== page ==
Avoiding all sources of media is impossible unless you remove yourself from all contact with people. Unfortunately, our work and personal responsibilities won’t allow us to hide out from the world. Avoiding stress, fear, and anxiety can include:
Limiting Your News Sources
Watching or reading too many sources of news can increase anxiety. The endless search for more information and cross-checking news reports can lead to frustration.
Social media posts add stress to an already overabundance of information. Weed out the news sources that bring you more stress. Rely on a few sources for your information.
However, make sure you have a balanced perspective and don't just listen to data from a biased source.
Limiting Alcohol or Substance Use
Increased levels of stress are catalysts for anxiety. Frequently, people seek solace in alcohol or substances. Alcohol or substances are not a way to fix your feeling of anxiety or stress.
The urge to drink or use substances is a negative response to fear, stress, or anxiety. In addition to creating a harmful habit feelings of guilt, shame, low self-esteem, or self-harm can occur.
Instead, pursue healthy coping techniques to alleviate stress and anxiety.
Activities to Relieve Stress
- Meditation requires letting go of negative thoughts and feelings.
- Yoga focuses on the mind-body connection.
- Exercise, such as running, biking, weight-lifting, or any form of physical activity provides a healthy way to release stress, fear, or anxiety.
- Cooking brings attention to the relationship between proper nutrition, creative thinking, and the feeling of accomplishment once the food is prepared.
- Exposure to nature can reset your mood. Nature boosts our immune system, improves mood, reduces stress, increases the ability to sleep or focus.
Spending time in nature heals our body, mind, and spirit.
- Volunteer for a local charity
- Spend time with the elderly or disabled
- Participate or encourage random acts of kindness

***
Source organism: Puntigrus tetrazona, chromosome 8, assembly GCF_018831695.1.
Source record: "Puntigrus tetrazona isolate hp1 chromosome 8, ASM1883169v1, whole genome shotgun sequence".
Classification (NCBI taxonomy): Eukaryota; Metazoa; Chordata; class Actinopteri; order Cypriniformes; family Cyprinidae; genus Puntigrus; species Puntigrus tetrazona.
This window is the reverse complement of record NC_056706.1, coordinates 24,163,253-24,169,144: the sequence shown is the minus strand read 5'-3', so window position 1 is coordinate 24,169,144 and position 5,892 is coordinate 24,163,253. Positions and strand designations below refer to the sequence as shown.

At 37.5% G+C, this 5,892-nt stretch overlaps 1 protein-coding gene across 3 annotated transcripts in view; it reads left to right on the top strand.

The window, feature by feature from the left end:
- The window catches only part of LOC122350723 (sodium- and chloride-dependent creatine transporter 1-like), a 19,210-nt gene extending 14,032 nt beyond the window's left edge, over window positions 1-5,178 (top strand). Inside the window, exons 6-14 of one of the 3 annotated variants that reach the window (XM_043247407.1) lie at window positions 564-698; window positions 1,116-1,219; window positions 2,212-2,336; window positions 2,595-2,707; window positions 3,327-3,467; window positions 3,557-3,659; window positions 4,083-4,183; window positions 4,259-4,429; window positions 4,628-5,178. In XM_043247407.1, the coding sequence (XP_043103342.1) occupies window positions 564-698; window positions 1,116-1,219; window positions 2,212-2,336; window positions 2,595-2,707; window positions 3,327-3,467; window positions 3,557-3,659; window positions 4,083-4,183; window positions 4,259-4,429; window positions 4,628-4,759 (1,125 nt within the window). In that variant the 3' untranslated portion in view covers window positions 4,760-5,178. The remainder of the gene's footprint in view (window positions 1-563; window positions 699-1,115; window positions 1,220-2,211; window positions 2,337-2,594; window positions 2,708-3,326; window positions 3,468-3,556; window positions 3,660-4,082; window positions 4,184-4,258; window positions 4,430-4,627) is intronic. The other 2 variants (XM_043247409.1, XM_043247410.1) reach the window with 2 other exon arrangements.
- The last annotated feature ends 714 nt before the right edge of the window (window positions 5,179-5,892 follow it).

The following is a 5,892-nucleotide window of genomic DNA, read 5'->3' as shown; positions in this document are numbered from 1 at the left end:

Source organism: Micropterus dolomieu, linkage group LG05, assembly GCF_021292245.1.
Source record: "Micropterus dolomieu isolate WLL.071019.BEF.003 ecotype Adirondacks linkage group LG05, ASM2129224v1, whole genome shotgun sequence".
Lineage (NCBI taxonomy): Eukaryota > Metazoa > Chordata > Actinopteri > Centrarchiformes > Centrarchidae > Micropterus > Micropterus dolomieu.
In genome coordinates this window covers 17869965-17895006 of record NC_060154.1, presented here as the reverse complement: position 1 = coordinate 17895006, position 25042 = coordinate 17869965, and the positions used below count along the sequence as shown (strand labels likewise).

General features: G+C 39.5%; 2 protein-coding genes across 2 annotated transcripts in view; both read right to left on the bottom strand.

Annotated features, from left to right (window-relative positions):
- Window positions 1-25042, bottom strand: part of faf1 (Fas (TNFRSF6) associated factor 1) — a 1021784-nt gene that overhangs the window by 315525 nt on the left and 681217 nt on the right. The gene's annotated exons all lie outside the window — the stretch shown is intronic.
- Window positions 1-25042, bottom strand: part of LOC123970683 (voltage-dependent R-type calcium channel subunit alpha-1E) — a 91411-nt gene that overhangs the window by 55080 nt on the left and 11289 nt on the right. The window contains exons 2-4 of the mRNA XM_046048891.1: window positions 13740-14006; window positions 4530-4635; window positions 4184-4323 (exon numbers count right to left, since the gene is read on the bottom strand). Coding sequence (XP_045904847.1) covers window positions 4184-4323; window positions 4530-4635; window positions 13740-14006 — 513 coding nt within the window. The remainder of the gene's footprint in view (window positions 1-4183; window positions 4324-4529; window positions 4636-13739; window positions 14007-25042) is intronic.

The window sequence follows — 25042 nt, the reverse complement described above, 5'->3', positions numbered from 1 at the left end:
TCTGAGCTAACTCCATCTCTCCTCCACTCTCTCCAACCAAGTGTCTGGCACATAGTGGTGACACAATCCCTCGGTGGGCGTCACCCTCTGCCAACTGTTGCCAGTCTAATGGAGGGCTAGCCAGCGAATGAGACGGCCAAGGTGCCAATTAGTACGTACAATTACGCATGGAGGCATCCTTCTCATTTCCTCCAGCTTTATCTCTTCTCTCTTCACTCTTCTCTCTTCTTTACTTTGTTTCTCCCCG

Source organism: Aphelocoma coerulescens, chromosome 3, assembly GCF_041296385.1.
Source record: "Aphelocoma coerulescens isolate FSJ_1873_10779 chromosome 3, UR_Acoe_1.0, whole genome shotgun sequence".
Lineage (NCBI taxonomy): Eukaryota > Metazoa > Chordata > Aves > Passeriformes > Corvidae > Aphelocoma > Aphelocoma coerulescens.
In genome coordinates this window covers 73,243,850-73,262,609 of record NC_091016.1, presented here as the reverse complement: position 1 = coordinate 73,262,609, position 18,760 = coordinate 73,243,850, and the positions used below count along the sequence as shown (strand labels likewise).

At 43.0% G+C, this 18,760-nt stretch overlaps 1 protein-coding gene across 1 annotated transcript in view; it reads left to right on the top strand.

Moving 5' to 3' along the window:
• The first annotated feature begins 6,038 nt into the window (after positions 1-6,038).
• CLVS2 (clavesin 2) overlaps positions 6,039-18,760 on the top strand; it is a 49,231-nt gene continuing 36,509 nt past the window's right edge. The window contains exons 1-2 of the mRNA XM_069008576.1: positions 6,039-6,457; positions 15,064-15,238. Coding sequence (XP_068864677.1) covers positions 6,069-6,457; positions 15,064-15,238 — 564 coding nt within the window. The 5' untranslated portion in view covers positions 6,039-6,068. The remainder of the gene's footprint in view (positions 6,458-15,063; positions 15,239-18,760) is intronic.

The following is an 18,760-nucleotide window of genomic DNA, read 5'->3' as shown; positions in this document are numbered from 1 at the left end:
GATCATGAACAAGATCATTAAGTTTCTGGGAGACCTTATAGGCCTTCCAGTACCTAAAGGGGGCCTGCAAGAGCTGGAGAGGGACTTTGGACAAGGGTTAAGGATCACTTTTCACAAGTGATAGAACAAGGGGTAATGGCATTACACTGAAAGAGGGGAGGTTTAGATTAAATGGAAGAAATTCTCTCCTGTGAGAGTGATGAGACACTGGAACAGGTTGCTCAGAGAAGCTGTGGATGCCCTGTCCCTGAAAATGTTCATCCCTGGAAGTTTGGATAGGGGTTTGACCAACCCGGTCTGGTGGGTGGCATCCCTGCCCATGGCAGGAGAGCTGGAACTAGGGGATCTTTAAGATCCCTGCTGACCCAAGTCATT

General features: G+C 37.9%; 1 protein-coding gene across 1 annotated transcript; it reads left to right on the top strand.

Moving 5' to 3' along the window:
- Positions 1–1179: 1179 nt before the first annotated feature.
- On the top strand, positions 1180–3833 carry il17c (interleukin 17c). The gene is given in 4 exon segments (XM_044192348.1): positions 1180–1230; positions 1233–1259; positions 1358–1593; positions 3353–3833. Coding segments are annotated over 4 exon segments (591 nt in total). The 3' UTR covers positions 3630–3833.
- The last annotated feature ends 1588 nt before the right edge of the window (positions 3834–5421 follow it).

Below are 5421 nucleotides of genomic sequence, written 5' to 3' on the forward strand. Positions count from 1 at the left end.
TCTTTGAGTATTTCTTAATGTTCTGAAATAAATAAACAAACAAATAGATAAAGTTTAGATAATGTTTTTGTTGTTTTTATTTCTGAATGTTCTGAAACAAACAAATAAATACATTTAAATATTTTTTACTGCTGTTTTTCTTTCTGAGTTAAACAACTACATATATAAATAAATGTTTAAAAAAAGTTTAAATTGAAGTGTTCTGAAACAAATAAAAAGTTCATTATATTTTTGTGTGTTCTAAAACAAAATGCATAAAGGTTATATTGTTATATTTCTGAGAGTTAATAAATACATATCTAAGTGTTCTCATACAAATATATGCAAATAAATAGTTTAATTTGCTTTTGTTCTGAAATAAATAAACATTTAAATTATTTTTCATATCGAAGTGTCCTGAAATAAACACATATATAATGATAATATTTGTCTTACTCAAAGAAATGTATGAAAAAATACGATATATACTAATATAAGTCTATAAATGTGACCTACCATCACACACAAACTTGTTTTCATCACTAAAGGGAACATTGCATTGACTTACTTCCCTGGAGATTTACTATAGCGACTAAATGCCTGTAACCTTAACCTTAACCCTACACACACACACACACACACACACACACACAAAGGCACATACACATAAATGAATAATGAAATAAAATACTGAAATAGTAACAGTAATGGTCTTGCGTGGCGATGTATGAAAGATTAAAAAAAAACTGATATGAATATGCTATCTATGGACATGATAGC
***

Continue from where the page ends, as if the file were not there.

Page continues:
- Explore new activities
- Refocus your attention to finding the beauty in things
- Plant a garden
- Paint, draw or learn an art medium.
Whatever method you choose to aid you in avoiding or decreasing feelings of fear, anxiety, or stress dedicate at least three to four days a week to the activity. Prolonged exposure, repetition, and enjoyment of activity result in a habit. Positive habits will increase your feelings of joy, contentment, peace, or connection to something other than the source of your stress, fear, or anxiety.
The upcoming election is stressful for many people. We worry about how our lives will be affected in the short and long-term. Questions about healthcare access, taxes, and social issues continue to keep us preoccupied. We search for answers by watching, reading, or listening to the news.
Arguments and posts on social media can bring up feelings of anxiety, fear, and stress. We can become consumed by people’s opinions and reactions. There is an increased fear of voicing our thoughts or asking questions. Stress and anxiety can paralyze us and decrease our enjoyment of life.
By limiting news sources, finding new activities, volunteering, or exploring healthy choices, we can control how we react to the election’s stress. Seeking help by beginning therapy or becoming involved in group therapy sessions is; also an option. If you feel you are avoiding your emotions through alcohol or substance use, make an appointment with a therapist.
Achieve Medical Center is available 24/7 to answer questions or assist you in making an appointment. Call us at (858) 221-0344.